Pollination and dispersal trait spectra recover faster than growth form spectrum during the spontaneous succession in sandy old-fields

Prepared by Edy Fantinato, Judit Sonkoly, Giulia Silan, Orsolya Valkó, Béla Tóthmérész, Balázs Deák, András Kelemen, Tamás Miglécz, Silvia Del Vecchio, Francesca Bettiol, Gabriella Buffa & Péter Török

Forest-steppe mosaic in the Kiskunság sand region, Hungary. Photo credit: Balázs Deák.

The widespread abandonment of agricultural areas and croplands is making large areas available to test techniques for the restoration of grassland habitats. Two main contrasting strategies have been adopted so far: active technical reclamation and “passive” spontaneous vegetation succession. Spontaneous succession relies on locally available supplies of seeds, which include soil seed bank and seed rain from adjacent plant communities. Besides being the most natural and cost-saving solution, spontaneous successions offer us the opportunity to study the temporal dynamics of grassland recovery, either through a synchronic (more demanding) or diachronic approach. In both cases, we gather strategic data to inform active grassland restoration plans.

A successful grassland restoration requires the recovery of both structure and function, i.e. the processes that ensure the self-organization and self-maintenance capacity of grassland ecosystems. Specifically, processes such as pollination, seed dispersal and vegetative growth deeply influence the functionality of plant communities by influencing plant species occurrence and assemblage. Processes linked to sexual reproduction (i.e. pollination and seed dispersal) are crucial in assuring plant species arrival and establishment in a given community, while vegetative growth can influence small-scale assemblage of plants through competitive and/or facilitative interactions for space and soil resources. Considering that reproductive and vegetative processes operate at different scales, we investigated whether their recovery times differed as well. To this aim, we compared the spectra of reproductive (pollination- and dispersal-related) and vegetative (growth form) traits between old-fields (i.e. former croplands) of different age and pristine grasslands. Specifically, we assessed which of the two sets of plant traits in old-field spontaneous succession first showed a spectrum comparable to that of pristine grasslands.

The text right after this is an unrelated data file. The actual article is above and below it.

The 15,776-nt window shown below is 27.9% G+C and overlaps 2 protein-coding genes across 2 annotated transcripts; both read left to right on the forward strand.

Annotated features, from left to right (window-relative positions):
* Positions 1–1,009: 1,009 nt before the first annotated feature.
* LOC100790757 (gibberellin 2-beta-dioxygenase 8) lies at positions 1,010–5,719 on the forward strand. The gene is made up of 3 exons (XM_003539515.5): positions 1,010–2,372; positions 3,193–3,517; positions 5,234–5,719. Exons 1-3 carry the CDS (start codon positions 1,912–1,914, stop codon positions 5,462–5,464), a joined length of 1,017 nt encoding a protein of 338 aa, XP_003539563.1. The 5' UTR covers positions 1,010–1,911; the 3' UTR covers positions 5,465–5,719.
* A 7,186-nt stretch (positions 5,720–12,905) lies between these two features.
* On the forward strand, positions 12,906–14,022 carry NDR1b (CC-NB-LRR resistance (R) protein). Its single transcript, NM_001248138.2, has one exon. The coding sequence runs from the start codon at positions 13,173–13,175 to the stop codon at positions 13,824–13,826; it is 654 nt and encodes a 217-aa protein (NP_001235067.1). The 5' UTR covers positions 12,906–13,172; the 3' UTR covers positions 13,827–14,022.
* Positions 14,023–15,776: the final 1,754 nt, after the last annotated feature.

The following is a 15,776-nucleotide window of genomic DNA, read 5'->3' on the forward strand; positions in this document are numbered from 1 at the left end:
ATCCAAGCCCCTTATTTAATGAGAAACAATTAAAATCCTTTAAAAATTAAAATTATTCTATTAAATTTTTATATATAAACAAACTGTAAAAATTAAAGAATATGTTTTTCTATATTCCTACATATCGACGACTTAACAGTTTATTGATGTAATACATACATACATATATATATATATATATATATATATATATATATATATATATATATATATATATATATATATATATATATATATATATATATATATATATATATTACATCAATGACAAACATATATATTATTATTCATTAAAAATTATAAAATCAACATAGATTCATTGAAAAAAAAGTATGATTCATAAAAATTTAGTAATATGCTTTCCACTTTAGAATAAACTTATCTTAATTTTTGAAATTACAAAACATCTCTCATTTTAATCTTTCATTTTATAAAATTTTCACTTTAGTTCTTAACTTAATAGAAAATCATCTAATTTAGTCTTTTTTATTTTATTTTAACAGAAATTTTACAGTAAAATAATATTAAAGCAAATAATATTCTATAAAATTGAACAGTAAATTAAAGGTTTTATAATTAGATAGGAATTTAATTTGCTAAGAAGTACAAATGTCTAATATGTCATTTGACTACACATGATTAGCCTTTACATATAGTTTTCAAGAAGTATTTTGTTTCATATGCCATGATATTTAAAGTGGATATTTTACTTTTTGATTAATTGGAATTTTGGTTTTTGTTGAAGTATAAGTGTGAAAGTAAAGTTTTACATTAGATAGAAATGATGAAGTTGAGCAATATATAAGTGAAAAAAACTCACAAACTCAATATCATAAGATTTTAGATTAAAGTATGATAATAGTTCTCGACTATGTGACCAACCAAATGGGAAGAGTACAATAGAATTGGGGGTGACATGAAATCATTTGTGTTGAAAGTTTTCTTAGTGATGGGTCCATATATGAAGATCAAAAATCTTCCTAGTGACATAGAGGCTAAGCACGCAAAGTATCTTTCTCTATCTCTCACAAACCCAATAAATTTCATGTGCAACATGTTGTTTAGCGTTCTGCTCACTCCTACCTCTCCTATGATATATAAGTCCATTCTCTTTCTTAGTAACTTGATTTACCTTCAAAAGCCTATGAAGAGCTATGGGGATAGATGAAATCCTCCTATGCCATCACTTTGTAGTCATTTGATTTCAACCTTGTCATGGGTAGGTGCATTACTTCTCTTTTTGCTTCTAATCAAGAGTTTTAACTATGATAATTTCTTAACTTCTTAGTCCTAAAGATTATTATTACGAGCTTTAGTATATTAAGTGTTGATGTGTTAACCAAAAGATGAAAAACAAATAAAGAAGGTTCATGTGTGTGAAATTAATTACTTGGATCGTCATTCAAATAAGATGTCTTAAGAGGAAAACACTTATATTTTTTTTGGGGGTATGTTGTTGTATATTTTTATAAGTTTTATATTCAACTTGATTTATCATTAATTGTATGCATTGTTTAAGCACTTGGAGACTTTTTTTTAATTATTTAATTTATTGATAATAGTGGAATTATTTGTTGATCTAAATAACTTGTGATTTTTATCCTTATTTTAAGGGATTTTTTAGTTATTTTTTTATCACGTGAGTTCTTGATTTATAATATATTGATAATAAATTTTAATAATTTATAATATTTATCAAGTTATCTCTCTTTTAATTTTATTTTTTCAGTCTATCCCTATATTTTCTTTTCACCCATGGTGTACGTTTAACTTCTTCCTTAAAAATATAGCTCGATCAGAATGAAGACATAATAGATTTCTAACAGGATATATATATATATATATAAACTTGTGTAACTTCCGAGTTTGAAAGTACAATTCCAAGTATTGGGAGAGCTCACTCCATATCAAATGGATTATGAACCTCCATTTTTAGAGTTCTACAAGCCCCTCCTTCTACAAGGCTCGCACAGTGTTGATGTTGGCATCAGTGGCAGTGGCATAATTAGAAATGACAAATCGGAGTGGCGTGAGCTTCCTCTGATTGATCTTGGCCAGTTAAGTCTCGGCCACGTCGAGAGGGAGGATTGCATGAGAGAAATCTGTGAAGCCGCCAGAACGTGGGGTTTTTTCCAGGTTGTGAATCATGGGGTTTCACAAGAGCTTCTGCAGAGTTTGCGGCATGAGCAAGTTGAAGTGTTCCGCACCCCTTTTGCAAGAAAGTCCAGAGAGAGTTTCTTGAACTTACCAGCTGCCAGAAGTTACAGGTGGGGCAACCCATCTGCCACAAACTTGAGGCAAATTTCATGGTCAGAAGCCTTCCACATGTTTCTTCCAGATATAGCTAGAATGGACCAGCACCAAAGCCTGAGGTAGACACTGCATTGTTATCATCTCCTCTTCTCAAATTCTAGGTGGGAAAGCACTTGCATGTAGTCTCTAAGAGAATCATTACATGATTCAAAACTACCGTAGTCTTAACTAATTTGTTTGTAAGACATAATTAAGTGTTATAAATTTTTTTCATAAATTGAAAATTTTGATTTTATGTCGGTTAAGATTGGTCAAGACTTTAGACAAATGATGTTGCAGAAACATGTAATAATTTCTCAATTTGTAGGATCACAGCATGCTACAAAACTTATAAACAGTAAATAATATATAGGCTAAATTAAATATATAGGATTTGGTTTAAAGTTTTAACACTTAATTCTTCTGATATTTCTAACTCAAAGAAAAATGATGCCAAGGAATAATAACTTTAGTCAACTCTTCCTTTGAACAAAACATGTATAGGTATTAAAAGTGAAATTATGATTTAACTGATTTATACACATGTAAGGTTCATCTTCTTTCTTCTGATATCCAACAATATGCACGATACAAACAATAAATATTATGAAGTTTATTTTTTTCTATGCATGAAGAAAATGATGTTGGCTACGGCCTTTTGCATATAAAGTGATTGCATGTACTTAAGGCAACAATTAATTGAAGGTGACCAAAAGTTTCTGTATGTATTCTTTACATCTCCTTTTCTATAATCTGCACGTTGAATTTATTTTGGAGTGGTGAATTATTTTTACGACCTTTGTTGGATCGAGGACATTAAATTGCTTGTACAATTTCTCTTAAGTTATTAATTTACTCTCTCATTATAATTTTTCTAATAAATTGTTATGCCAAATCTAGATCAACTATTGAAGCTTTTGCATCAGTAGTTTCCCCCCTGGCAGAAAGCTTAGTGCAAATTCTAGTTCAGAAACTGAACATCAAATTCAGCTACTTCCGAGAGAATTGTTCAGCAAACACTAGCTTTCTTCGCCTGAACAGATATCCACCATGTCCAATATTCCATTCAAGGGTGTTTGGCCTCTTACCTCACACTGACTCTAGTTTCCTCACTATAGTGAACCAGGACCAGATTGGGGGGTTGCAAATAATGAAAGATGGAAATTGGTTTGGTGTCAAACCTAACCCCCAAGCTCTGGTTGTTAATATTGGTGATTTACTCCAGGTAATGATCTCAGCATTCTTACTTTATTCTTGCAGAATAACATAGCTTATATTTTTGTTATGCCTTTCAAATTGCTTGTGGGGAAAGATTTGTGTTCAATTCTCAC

We carried out the study in the Kiskunság sand region (Central Hungary), where large-scale abandonment of low-productivity croplands has occurred since the seventies. This allowed us to compare reproductive and vegetative traits across recovered grasslands of different age (<10 yr old; 10–20 yr old; 20–40 yr old) and pristine grasslands.

We found that during spontaneous succession, the reproductive trait spectra became similar to that of pristine grasslands earlier than the vegetative one. In 10 yr old abandoned fields, pollination- and dispersal-related trait spectra did not show a significant difference to those of pristine grasslands; wind-mediated pollination and dispersal were the prevailing strategies. Contrarily, vegetative traits recover much slower, and differences in the growth form spectrum could be observed even after forty years of abandonment; in recovered grasslands erect leafy species prevailed, while the fraction of dwarf shrubs and tussock-forming species was significantly lower than in pristine grasslands.

When actively restoring grassland, we have to bear in mind that the recovery of the ecological processes of pristine grasslands might require different amounts of time, depending on the spatial scale at which they operate. Reproductive trait spectrum recovered earlier than the vegetative one since reproductive attributes first determine plant species arrival and occurrence in grassland communities. The recovery of the vegetative trait spectrum needs more time as interactions for space and soil resources operate on a smaller spatial scale.

This is a plain language summary for the paper of Fantinato et al. published in the Applied Vegetation Science (https://doi.org/10.1111/avsc.12439). This post was prepared by Edy Fantinato, Gabriella Buffa, Judit Sonkoly and Péter Török.